Facts Available

1. Application of Facts Available

Section 776(a)(2) of the Act provides that, if an interested party (A) withholds information requested by the Department, (B) fails to provide such information by the deadline, or in the form or manner requested, subject to sections 782(c)(1) and (e) of the Act, (C) significantly impedes a proceeding, or (D) provides information that cannot be verified, the Department shall use, subject to sections 782(d) of the Act, facts otherwise available in reaching the applicable determination. Pursuant to section 782(e) of the Act, the Department shall not decline to consider submitted information if all of the following requirements are met: (1) The information is submitted by the established deadline; (2) the information can be verified; (3) the information is not so incomplete that it cannot serve as a reliable basis for reaching the applicable determination; (4) the interested party has demonstrated that it acted to the best of its ability; and (5) the information can be used without undue difficulties.

In selecting from among the facts otherwise available, section 776(b) of the Act authorizes the Department to use an adverse inference, if the Department finds that an interested party failed to cooperate by not acting to the best of its ability to comply with the request for information. See, e.g., Certain Welded Carbon Steel Pipes and Tubes From Thailand: Final Results of Antidumping Duty Administrative Review, 62 FR 53808, 53819-20 (October 16, 1997). Finally, section 776(b) of the Act states that an adverse inference may include reliance on information derived from the petition. See also Statement of Administrative Action (SAA) accompanying the URAA, H.R. Rep. No. 103-316 at 870 (1994).

For the reasons discussed below, the Department determines that, in accordance with sections 776(a)(2)(B) and 776(b) of the Act, the use of adverse facts available is appropriate for the preliminary determination for Krakatau. The evidence on the record establishes that the use of total facts available for Krakatau is warranted because Krakatau failed to provide complete sales and cost questionnaire responses within the meaning of section 776(a)(2)(B) of the Act. In its initial and supplemental responses, Krakatau failed to provide the information in the manner requested in the Department's January 4, 2001 antidumping questionnaire, the March 16, 2001 sections B and C supplemental questionnaire, and the March 14 and 23, 2001 supplemental section D questionnaires.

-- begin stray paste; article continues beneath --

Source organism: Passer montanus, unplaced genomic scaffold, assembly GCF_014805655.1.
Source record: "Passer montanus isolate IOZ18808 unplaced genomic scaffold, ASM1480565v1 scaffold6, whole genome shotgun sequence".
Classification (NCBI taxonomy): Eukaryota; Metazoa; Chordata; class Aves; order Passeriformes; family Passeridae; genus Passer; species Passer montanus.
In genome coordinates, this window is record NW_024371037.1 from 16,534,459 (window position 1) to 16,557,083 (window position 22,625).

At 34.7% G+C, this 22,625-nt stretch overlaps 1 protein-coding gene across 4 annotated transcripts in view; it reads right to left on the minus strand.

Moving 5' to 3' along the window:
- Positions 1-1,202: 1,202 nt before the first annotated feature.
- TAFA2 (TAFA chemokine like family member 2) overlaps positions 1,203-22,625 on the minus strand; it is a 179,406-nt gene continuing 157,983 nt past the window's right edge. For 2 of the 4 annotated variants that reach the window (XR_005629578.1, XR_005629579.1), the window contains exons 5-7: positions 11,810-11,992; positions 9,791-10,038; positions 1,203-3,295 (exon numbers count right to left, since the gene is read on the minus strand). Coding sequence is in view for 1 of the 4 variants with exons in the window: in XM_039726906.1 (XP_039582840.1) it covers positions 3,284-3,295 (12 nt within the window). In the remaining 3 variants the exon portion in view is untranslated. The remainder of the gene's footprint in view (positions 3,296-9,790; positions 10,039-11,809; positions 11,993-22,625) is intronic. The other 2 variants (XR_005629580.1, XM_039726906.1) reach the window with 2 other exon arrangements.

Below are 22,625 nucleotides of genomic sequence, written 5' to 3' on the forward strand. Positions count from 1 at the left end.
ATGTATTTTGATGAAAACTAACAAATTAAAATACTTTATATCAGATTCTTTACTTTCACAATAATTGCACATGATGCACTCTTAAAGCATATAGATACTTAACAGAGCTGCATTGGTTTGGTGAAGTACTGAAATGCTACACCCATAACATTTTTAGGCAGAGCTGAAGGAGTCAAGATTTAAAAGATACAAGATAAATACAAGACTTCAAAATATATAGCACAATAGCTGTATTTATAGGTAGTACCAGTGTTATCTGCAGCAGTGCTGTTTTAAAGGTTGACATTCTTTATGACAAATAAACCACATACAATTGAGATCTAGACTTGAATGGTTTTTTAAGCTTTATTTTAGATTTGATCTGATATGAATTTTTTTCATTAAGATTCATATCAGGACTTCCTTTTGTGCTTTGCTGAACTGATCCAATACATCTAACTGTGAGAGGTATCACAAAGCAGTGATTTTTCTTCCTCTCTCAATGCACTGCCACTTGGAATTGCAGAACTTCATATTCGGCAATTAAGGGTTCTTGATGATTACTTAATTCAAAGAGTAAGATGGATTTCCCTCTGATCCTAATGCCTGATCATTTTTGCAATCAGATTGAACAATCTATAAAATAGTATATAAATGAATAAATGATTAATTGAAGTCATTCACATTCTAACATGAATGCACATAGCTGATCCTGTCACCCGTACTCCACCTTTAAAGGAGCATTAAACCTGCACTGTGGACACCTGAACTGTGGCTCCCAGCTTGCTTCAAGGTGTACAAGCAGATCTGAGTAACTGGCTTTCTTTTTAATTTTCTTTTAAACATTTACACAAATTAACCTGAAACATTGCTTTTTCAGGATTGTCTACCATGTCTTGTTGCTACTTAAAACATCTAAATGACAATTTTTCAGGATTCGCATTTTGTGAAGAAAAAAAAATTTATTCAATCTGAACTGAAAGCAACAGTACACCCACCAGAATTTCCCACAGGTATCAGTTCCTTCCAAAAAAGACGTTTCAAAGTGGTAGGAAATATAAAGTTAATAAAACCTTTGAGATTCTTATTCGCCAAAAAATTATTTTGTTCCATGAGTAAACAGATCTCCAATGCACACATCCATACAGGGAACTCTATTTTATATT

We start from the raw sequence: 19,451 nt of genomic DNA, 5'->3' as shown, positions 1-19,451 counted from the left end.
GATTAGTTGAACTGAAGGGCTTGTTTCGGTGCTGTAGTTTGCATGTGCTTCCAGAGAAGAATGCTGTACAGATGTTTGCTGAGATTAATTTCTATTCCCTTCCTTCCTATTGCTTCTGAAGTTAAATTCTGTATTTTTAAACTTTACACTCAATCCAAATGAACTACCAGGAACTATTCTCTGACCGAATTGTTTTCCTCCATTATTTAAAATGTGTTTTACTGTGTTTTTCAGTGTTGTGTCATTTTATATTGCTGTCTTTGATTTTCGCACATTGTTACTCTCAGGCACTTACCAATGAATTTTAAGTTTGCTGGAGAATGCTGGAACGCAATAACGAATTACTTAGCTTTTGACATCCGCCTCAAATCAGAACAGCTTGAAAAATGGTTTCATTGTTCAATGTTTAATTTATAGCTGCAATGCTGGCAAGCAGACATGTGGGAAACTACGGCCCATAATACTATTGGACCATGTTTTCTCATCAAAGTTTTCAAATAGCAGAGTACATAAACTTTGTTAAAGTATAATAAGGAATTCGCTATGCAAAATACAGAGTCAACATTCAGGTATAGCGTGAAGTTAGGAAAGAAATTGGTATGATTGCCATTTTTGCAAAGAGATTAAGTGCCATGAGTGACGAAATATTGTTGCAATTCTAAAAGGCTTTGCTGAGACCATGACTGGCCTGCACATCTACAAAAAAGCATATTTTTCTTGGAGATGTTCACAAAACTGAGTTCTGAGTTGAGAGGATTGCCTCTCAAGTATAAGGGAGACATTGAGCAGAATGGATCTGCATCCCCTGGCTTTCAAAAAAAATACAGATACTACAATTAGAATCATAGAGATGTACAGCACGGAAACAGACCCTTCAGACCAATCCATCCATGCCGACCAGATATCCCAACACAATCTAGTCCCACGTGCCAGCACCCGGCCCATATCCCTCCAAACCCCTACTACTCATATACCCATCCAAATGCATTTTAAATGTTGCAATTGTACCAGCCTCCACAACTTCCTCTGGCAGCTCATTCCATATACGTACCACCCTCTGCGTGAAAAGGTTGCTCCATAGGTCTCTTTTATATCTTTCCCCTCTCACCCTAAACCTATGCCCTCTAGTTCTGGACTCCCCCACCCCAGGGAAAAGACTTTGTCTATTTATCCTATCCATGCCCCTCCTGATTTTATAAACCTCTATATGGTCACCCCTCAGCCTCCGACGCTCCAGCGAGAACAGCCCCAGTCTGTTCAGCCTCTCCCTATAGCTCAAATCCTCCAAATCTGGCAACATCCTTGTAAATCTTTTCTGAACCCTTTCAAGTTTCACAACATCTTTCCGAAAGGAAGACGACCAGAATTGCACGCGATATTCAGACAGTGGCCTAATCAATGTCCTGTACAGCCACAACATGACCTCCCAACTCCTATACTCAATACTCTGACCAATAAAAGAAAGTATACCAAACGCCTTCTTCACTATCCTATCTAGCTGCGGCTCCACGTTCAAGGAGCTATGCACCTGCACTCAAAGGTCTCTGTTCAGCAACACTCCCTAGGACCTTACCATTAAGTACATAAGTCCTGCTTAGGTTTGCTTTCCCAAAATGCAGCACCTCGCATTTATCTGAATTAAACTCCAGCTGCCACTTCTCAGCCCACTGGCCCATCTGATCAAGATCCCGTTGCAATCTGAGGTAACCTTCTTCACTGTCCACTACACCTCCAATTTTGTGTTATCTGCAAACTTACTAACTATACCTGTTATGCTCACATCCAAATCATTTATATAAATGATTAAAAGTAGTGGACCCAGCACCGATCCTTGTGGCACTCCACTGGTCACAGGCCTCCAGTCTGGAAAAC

We also note that at no time did Krakatau notify the Department, pursuant to section 782(c)(1) of the Act, that it was unable to submit the information requested in the requested form and manner, nor did it suggest alternative forms in which it would be able to submit the requested information. Throughout the course of this antidumping investigation, the Department gave Krakatau, a pro se company, assistance and opportunities to comply with the Department's requests for information. Specifically, taking into consideration the fact that the respondent is a pro se company, the Department provided Krakatau detailed information and guidance on how to properly calculate and report sales and cost data and adjustments, granted Krakatau extensions to reply to requests for information, and provided an opportunity to explain and correct the deficiencies in its responses. However, at no point in the investigation did Krakatau notify the Department that it had any difficulties in submitting the information in the form and manner requested, seek guidance on alternative reporting requirements, or propose an alternate form for submitting the required data, as contemplated in section 782(c)(1) of the Act. Despite the efforts at assistance on the part of the Department, Krakatau failed to provide information reliable enough that it can serve as a basis for reaching the applicable determination.

Pursuant to section 782(e)(3) of the Act, the sales information Krakatau provided in its initial and supplemental responses was deficient such that the Department cannot consider it as a reliable basis for reaching the applicable determination. Our analysis of Krakatau's sales response found deficiencies that prohibit us from conducting an accurate model match, which prevents us from ensuring that products sold in the U.S. market are accurately matched to identical or most similar products sold in the home market. Without properly matching products sold in the U.S. and home markets, we cannot accurately identify similar matches and, as appropriate, calculate an accurate difference in merchandise (DIFMER) adjustment to account for the differences in the products being matched. In addition, we found that Krakatau's deficiencies in reporting multiple home and U.S. market sales adjustments prevent us from calculating fully adjusted home and U.S. market prices. Without fully adjusted home and U.S. market prices, we are unable to calculate an accurate dumping margin.